Module macro semantics with #undef's

Hi everyone,

The modules documentation (http://clang.llvm.org/docs/Modules.html#macros) says this about importing multiple definitions of the same macro:

For example, suppose:
  - <stdio.h> defines a macro getc (and exports its #define)
  - <cstdio> imports the <stdio.h> module and undefines the macro (and exports its #undef)
The #undef overrides the #define, and a source file that imports both modules in any order will not see getc defined as a macro.

I've been writing some test cases, and I've confirmed this behavior in a trivial test case. However, when I import two modules that both define a macro, that macro still seems to be defined even in the presence of another macro that #undef's it. Here are two test cases that demonstrate the divergent behavior:

$ cat undef.c
#include "Module/UndefFoo.h"
#include "Module/DefineFoo.h"

#ifdef FOO
#error FOO was defined
#endif
$ cat redef-undef.c
#include "Module/UndefFoo.h"
#include "Module/DefineFoo.h"
#include "Module/RedefineFoo.h"

#ifdef FOO
#error FOO was defined
#endif
$

And here's the contents of the module itself:

$ ls Module/
DefineFoo.h module.modulemap RedefineFoo.h UndefFoo.h
$ cat Module/module.modulemap
module Module {
  module DefineFoo {
    header "DefineFoo.h"
  }
  module UndefFoo {
    header "UndefFoo.h"
  }
  module RedefineFoo {
    header "RedefineFoo.h"
  }
}
$ cat Module/DefineFoo.h
#define FOO 1
$ cat Module/RedefineFoo.h
#define FOO 1
$ cat Module/UndefFoo.h
#undef FOO
$

Now, when I run these test cases:

$ /opt/pkg/clang-3.9.0/bin/clang -fmodules -c undef.c
$ /opt/pkg/clang-3.9.0/bin/clang -fmodules -c redef-undef.c
redef-undef.c:6:2: error: FOO was defined
#error FOO was defined
^
1 error generated.
$

The documentation seems to suggest that the latter case should also pass without errors. Is this inconsistency a bug or is there some subtlety I'm missing here?

Thanks!
- Tim

Hi everyone,

The modules documentation (http://clang.llvm.org/docs/Modules.html#macros) says this about importing multiple definitions of the same macro:

For example, suppose:
- <stdio.h> defines a macro getc (and exports its #define)
- <cstdio> imports the <stdio.h> module and undefines the macro (and exports its #undef)
The #undef overrides the #define, and a source file that imports both modules in any order will not see getc defined as a macro.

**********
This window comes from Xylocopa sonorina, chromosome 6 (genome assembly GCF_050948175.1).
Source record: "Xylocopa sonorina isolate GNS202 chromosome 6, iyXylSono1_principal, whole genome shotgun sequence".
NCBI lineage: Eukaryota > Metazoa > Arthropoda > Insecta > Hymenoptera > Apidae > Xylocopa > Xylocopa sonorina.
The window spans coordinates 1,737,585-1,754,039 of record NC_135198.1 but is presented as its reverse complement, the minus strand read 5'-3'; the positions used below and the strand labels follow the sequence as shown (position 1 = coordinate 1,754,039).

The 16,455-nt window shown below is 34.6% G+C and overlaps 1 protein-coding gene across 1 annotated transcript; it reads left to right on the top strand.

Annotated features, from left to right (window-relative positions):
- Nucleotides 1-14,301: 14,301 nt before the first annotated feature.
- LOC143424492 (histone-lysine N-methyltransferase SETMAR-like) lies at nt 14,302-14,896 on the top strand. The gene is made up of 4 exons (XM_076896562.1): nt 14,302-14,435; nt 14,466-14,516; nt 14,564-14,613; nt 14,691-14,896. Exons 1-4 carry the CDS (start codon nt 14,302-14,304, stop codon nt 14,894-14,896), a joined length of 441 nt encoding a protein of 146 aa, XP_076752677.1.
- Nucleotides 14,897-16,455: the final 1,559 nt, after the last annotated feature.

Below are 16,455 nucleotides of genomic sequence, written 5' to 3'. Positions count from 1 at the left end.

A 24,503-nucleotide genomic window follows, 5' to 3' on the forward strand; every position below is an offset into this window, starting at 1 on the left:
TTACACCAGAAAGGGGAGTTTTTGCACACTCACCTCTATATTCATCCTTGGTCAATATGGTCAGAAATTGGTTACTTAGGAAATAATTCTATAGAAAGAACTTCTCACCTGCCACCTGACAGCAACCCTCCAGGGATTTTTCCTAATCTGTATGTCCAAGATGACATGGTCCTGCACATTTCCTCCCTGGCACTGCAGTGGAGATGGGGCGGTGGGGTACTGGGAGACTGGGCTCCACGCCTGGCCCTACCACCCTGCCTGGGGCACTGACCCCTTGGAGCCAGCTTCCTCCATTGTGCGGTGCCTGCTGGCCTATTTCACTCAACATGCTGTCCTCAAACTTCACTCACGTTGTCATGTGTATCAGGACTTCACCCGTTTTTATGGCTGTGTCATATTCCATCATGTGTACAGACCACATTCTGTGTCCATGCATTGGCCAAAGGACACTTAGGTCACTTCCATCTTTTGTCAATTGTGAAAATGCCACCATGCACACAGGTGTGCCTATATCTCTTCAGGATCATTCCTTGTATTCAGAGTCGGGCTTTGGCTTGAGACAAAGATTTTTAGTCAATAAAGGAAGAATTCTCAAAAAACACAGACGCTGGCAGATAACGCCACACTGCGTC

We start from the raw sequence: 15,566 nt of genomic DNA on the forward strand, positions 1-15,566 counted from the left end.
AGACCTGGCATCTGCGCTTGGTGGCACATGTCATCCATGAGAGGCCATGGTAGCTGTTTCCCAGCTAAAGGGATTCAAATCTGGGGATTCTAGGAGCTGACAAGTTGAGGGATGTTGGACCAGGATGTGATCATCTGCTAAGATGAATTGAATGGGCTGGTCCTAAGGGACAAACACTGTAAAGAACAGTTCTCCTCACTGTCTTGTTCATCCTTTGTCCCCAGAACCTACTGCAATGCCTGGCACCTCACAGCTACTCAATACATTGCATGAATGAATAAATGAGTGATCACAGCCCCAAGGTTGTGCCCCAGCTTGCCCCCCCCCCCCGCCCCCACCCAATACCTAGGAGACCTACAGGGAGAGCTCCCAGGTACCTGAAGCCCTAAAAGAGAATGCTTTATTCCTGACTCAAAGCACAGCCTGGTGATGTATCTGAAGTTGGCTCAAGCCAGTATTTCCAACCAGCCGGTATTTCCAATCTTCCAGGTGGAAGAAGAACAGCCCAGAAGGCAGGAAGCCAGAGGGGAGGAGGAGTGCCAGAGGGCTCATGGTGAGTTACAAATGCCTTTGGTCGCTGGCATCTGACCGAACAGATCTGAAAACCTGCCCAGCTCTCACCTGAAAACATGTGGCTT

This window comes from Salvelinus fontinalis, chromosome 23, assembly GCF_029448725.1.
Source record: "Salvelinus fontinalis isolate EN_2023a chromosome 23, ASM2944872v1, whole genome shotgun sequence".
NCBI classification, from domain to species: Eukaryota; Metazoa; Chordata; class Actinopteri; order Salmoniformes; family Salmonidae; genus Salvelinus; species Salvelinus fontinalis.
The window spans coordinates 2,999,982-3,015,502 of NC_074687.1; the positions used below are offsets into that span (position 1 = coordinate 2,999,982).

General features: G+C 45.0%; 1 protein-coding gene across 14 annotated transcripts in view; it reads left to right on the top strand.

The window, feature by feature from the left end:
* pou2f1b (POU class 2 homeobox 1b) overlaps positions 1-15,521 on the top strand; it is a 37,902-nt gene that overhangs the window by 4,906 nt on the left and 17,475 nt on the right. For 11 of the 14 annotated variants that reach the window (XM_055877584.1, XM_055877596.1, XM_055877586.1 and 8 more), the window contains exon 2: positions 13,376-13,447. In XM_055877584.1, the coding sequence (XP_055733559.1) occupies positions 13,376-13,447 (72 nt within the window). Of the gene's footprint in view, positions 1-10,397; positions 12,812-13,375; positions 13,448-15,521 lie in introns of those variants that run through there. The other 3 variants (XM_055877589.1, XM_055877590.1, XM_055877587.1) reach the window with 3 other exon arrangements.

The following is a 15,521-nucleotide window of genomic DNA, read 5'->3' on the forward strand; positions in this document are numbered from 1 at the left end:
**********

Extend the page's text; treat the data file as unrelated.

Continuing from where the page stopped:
In this specific case, #undef in cstdio overrides the #define in the imported <stdio.h> module.
See the document:
  • A #define X or #undef X directive overrides all definitions of X that are visible at the point of the directive.
  • A #define or #undef directive is active if it is visible and no visible directive overrides it.

I've been writing some test cases, and I've confirmed this behavior in a trivial test case. However, when I import two modules that both define a macro, that macro still seems to be defined even in the presence of another macro that #undef's it.

The module has 3 macros, the macro owned by Module.UndefFoo overrides the macro in Module.DefineFoo. The set of macros a given macro overrides depends on the order in your module map file, I think. That is why the macro in RedefineFoo is still active.

Here are two test cases that demonstrate the divergent behavior:

$ cat undef.c
#include "Module/UndefFoo.h"
#include "Module/DefineFoo.h”

Since the macro from Module.DefineFoo is overridden, FOO is undefined.

#ifdef FOO
#error FOO was defined
#endif
$ cat redef-undef.c
#include "Module/UndefFoo.h"
#include "Module/DefineFoo.h"
#include "Module/RedefineFoo.h”

The macro from RedefineFoo is active, and FOO is defined here.

Manman

Right. In the default mode, names defined in an earlier header in a top-level module are visible in later headers within that top-level module, so the order matters. (With -fmodules-local-submodule-visibility, this name leakage is turned off and each submodule starts with a clean slate, but that’s not well supported in C yet.)